Under the Emergency Use Authorization (EUA), the pharmaceutical industry has delivered — in record time — two vaccines with Food and Drug Administration (FDA) approval. Johnson & Johnson and Novavax have released promising efficacy data from their phase 3 clinical trials. Immunizing health care workers and those living in long-term care facilities was slower than expected, largely due to the logistics of getting people vaccinated. The vaccine supply chain is now beginning to show some structure, with the expectation that there will be ample supply and capacity to immunize everyone who wants to be immunized by the summer.
Immunizations of high-profile people like Anthony Fauci and Vice President Harris were showcased as public events, demonstrating the safety of the vaccine and encouraging people to roll up their sleeves and “get the shot.” Yet, skepticism and reluctance persist, at least in pockets of the population.
It remains critically important to listen carefully to those who have concerns. Sometimes, the reasons for skepticism may be surprising — but also easy to address.
So, are there good reasons why a person should not be immunized? The top excuses being heard:
Too risky. “With the rapid development of these vaccines, is there a chance that something went wrong?” some people wonder. But, since the EUAs, millions of people have been immunized with few adverse effects (an allergic reaction occurred at remarkably low rates after the Pfizer vaccine). Moreover, no one has died from the vaccine, while many have died pre-vaccine from COVID-19. Many more will be vaccinated in the coming months as the vaccines become widely available to the general population. Very encouraging safety data is accumulating, putting to rest the “too risky” concern.
No trust. “Why should a vaccine paid for by the federal government and developed by the pharmaceutical industry be trusted?” some people ask. If a person cannot trust anyone, how can they eat food purchased at a grocery store, which was produced, packaged and shipped by people they will never meet? How about flying, which requires one to trust the people who maintain the airplanes, the people who fly the airplanes and the people who manage air traffic control that safely guides airplanes through the air space? Trust is an integral part of a complex society. Without it, society cannot function.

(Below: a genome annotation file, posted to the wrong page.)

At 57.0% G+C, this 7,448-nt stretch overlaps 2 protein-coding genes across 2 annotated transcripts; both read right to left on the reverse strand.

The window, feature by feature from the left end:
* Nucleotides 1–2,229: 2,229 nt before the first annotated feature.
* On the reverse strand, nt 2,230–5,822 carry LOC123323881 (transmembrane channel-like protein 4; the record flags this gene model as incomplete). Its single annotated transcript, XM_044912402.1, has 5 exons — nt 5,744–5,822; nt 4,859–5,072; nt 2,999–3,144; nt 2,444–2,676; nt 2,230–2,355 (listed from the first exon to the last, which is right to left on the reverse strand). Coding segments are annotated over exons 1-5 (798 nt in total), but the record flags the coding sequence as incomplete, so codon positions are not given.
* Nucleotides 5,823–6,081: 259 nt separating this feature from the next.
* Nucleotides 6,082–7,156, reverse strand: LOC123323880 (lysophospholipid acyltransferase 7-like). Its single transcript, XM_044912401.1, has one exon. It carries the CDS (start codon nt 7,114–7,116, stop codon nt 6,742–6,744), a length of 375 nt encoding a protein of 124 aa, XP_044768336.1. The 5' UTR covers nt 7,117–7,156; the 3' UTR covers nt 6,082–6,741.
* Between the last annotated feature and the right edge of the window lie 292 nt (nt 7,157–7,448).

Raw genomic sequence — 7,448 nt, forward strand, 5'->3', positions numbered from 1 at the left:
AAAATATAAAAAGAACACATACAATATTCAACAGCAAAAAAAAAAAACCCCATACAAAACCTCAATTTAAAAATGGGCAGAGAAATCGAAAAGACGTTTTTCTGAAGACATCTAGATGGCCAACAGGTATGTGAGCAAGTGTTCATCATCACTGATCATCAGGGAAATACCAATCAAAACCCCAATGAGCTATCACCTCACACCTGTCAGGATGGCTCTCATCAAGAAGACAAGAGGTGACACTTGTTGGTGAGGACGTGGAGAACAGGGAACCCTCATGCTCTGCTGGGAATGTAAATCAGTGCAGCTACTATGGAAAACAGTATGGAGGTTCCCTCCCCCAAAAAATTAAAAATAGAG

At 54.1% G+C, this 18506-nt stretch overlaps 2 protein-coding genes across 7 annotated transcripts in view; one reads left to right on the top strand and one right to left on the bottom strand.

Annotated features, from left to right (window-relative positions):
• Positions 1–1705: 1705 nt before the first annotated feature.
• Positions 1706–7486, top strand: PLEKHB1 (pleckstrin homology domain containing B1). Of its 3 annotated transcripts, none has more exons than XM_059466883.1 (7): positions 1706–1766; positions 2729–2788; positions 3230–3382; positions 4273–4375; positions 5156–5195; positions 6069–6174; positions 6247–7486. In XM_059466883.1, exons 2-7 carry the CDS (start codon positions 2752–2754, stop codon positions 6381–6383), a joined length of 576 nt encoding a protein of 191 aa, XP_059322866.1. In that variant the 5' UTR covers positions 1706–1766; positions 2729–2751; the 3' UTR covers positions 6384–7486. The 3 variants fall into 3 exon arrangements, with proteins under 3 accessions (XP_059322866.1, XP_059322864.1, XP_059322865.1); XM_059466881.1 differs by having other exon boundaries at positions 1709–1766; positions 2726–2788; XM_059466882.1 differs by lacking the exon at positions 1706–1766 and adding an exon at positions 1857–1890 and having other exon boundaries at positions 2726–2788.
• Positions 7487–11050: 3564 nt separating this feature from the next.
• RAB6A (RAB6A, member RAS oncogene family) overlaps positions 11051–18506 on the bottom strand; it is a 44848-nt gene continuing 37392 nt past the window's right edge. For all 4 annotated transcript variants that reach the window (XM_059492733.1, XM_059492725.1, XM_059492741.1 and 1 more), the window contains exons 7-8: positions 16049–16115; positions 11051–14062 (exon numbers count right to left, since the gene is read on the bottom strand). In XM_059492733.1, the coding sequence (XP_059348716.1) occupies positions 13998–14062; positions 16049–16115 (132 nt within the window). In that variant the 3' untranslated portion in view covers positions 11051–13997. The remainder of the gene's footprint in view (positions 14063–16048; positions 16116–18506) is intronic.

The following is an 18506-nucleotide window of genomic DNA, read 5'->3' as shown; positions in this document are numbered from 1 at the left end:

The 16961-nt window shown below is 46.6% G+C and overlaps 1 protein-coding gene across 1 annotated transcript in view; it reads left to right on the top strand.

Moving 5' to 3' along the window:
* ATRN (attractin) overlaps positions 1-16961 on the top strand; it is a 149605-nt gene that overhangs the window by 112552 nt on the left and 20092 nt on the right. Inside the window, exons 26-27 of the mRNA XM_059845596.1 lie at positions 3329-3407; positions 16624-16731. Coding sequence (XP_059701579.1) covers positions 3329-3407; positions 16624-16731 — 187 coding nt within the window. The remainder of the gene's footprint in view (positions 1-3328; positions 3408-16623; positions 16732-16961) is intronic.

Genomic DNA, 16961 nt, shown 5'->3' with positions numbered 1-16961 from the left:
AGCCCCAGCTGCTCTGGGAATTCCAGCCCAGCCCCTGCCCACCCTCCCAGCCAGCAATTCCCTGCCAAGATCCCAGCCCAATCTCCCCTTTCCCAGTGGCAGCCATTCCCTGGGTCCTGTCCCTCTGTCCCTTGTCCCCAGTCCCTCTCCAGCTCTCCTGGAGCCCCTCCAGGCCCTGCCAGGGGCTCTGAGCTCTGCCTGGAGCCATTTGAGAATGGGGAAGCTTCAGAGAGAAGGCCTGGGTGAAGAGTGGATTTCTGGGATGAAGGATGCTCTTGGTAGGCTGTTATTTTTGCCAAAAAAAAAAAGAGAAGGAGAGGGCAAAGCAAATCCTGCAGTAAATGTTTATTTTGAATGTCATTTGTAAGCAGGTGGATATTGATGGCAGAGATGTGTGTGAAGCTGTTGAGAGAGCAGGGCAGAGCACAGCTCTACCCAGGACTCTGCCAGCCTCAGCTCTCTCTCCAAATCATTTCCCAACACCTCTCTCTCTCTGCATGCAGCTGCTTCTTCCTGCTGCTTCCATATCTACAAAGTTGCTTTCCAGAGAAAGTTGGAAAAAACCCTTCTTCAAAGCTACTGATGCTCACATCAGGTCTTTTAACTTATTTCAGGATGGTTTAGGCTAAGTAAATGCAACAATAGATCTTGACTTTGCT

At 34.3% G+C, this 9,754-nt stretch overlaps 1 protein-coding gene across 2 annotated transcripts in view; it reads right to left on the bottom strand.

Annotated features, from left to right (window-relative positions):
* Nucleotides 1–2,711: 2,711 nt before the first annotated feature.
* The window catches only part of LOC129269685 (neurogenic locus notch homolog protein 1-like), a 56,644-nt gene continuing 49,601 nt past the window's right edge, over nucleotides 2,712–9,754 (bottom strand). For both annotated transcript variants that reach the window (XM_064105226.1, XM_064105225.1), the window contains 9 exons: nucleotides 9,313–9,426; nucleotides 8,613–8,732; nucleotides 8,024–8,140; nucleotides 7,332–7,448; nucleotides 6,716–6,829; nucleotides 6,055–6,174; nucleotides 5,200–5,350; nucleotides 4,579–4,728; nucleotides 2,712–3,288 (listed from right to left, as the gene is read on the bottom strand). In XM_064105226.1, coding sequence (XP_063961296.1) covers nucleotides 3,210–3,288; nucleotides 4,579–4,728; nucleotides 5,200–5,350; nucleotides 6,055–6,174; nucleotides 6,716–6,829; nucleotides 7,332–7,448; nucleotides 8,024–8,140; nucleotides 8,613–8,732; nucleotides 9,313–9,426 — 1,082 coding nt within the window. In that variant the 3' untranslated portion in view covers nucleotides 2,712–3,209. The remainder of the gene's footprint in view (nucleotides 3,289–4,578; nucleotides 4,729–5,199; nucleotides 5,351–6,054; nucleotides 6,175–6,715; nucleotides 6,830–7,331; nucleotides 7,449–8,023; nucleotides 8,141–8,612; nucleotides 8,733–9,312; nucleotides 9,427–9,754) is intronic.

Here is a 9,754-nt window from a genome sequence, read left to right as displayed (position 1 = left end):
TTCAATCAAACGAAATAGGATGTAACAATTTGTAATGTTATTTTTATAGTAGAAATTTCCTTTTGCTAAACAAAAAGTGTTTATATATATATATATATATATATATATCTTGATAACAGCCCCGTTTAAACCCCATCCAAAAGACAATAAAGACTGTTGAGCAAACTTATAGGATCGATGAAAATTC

No need. “Why waste taxpayer dollars on a vaccine that serves no useful purpose?” others ask. The simplest way to measure the impact of COVID-19 is to look at the number of deaths in the United States in 2019 and compare that number to 2020, all of which the Centers for Disease Control and Prevention (CDC) tracks and reports. In 2019, around 15,000 more people died compared to 2018. This is in line with an estimated population increase of just over 1 million. During the nine-month period beginning March 1, 2020, more than 350,000 more people died compared to the same period in 2019. This number projects to over 500,000 through February 2021. The cause of such deaths is debatable, but the quantity is indisputable. Vaccines could have prevented many such deaths.
Too young and healthy. “COVID-19 only impacts older people, or people with underlying health conditions,” is often heard. Once again, the data tells a different story. Comparing deaths during the same nine-month period beginning March 1 in both 2019 and 2020, broken down by age and gender, every person over 15 years of age had a statistical increase in their odds of death. This means that for people over 15 years of age, their odds of dying in 2020 were higher than in 2019. The data is telling.
Whether or not to be vaccinated against COVID-19 represents a personal choice. However, if people are to make informed personal choices, they should have access to reliable data that can inform their choices. Frothy emotional appeals serve no useful purpose.
When our turns came up — based on the risks, trust in the process, societal and personal needs, and our ages and conditions — we chose to be immunized. So should you.
Sheldon H. Jacobson, Ph.D,, is a founder professor of Computer Science at the University of Illinois at Urbana-Champaign. He applies his expertise in data-driven risk-based assessment to evaluate and inform public policy and public health.
Janet A. Jokela, MD, MPH, is the acting regional dean of the University of Illinois College of Medicine at Urbana-Champaign, and she is an internal medicine and infectious disease physician.